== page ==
<br />
</haskell><br />
<br />
Now we have to define the lists with operator precedence, associativity and<br />
what constructors to use in each case.<br />
<br />
<haskell><br />
<br />
> aOperators = [ [Prefix (reservedOp "-" >> return (Neg )) ]<br />
> , [Infix (reservedOp "*" >> return (ABinary Multiply)) AssocLeft]<br />
> , [Infix (reservedOp "/" >> return (ABinary Divide )) AssocLeft]<br />
> , [Infix (reservedOp "+" >> return (ABinary Add )) AssocLeft]<br />
> , [Infix (reservedOp "-" >> return (ABinary Subtract)) AssocLeft]<br />
> ]<br />
<br />
> bOperators = [ [Prefix (reservedOp "not" >> return (Not )) ]<br />
> , [Infix (reservedOp "and" >> return (BBinary And )) AssocLeft]<br />
> , [Infix (reservedOp "or" >> return (BBinary Or )) AssocLeft]<br />
> ]<br />
<br />
</haskell><br />
<br />
In case of Prefix operators it is enough to specify which one should be parsed<br />
and what is the associated data constructor. Infix operators are defined<br />
similarly, but it's necessary to add information about associativity. Note<br />
that the operator precedence depends only on the order of the elements in the<br />
list.<br />
<br />
Finally we have to define the terms. In case of arithmetic expressions, it is<br />
quite simple:<br />
<br />
<haskell><br />
<br />
> aTerm = parens aExpression<br />
> <|> liftM Var identifier<br />
> <|> liftM IntConst integer<br />
<br />
</haskell><br />
<br />
However, the term in a boolean expression is a bit more tricky. In this case,<br />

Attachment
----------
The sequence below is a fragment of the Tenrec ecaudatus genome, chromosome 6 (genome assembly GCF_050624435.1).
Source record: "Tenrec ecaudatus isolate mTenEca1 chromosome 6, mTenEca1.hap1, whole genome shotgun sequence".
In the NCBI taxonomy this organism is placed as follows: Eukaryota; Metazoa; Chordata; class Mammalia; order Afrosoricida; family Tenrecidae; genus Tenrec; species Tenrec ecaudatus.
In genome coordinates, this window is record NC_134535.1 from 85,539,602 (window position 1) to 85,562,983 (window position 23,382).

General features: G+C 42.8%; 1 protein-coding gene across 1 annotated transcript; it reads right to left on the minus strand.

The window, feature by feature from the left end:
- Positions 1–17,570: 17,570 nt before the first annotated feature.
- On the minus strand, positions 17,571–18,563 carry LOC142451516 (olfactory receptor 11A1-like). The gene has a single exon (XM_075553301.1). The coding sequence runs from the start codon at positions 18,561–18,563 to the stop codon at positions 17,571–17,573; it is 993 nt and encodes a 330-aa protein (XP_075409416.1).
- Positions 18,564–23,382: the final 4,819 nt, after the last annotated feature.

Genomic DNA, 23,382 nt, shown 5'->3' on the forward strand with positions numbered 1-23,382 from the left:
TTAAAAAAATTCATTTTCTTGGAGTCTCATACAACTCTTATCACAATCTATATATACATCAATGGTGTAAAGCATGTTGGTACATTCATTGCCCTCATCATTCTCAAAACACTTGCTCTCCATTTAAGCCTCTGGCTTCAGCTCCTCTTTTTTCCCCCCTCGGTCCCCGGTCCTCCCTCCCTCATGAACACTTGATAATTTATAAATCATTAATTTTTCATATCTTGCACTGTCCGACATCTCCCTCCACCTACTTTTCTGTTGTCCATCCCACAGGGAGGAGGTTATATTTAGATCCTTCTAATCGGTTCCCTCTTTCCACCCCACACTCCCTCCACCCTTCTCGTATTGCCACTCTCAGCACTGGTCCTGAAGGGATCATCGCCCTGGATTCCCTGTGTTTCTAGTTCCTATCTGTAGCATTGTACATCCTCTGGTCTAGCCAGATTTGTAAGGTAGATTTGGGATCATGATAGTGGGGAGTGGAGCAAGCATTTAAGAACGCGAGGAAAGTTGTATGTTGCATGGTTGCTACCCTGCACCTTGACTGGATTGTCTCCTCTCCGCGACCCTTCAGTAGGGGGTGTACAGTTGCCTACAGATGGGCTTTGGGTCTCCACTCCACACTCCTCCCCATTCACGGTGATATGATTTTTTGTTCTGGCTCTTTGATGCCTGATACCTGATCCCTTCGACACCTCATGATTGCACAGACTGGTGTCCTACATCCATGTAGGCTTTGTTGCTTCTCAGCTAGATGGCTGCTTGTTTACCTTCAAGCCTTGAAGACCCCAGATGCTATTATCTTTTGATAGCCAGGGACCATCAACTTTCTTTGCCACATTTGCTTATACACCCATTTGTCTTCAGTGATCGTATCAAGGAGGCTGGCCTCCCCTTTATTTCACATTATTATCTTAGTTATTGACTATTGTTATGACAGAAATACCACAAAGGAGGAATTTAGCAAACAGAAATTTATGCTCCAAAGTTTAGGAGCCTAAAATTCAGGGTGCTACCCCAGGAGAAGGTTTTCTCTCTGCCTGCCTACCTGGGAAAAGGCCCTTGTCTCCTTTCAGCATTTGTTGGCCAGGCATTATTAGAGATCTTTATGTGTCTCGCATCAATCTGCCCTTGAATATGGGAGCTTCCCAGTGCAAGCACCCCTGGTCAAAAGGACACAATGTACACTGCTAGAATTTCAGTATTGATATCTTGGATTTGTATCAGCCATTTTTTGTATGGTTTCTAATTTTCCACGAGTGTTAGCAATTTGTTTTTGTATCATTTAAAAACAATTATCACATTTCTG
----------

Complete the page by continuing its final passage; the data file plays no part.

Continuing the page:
a term can also be an expression with relational operator consisting of<br />
arithmetic expressions.<br />
<br />
<haskell><br />
<br />
> bTerm = parens bExpression<br />
> <|> (reserved "true" >> return (BoolConst True ))<br />
> <|> (reserved "false" >> return (BoolConst False))<br />
> <|> rExpression<br />
<br />
</haskell><br />
<br />
Therefore we have to define a parser for relational expressions:<br />
<br />
<haskell><br />
<br />
> rExpression =<br />
> do a1 <- aExpression<br />
> op <- relation<br />
> a2 <- aExpression<br />
> return $ RBinary op a1 a2<br />
<br />
> relation = (reservedOp ">" >> return Greater)<br />
> <|> (reservedOp "<" >> return Less)<br />
<br />
</haskell><br />
<br />
And that's it. We have a quite simple parser able to parse a few statements and<br />
arithmetic/boolean expressions.<br />
<br />
== Notes ==<br />
<br />
If you want to experiment with the parser inside ghci, these functions might be<br />
handy:<br />
<br />
<haskell><br />
<br />
> parseString :: String -> Stmt<br />
> parseString str =<br />
> case parse whileParser "" str of<br />
> Left e -> error $ show e<br />
> Right r -> r<br />
<br />
> parseFile :: String -> IO Stmt<br />
> parseFile file =<br />
> do program <- readFile file<br />
> case parse whileParser "" program of<br />
> Left e -> print e >> fail "parse error"<br />
> Right r -> return r<br />
<br />
</haskell><br />
<br />
Now you can simply load the module in ghci and then do<br />
<hask>ast <- parseFile "<filename>"</hask> to parse a file and get the<br />
result if parsing was successful. If you already have a string with<br />
the program, you can use <hask>parseString</hask>.<br />
<br />
[[Category:How to]]</div>MichalTerepeta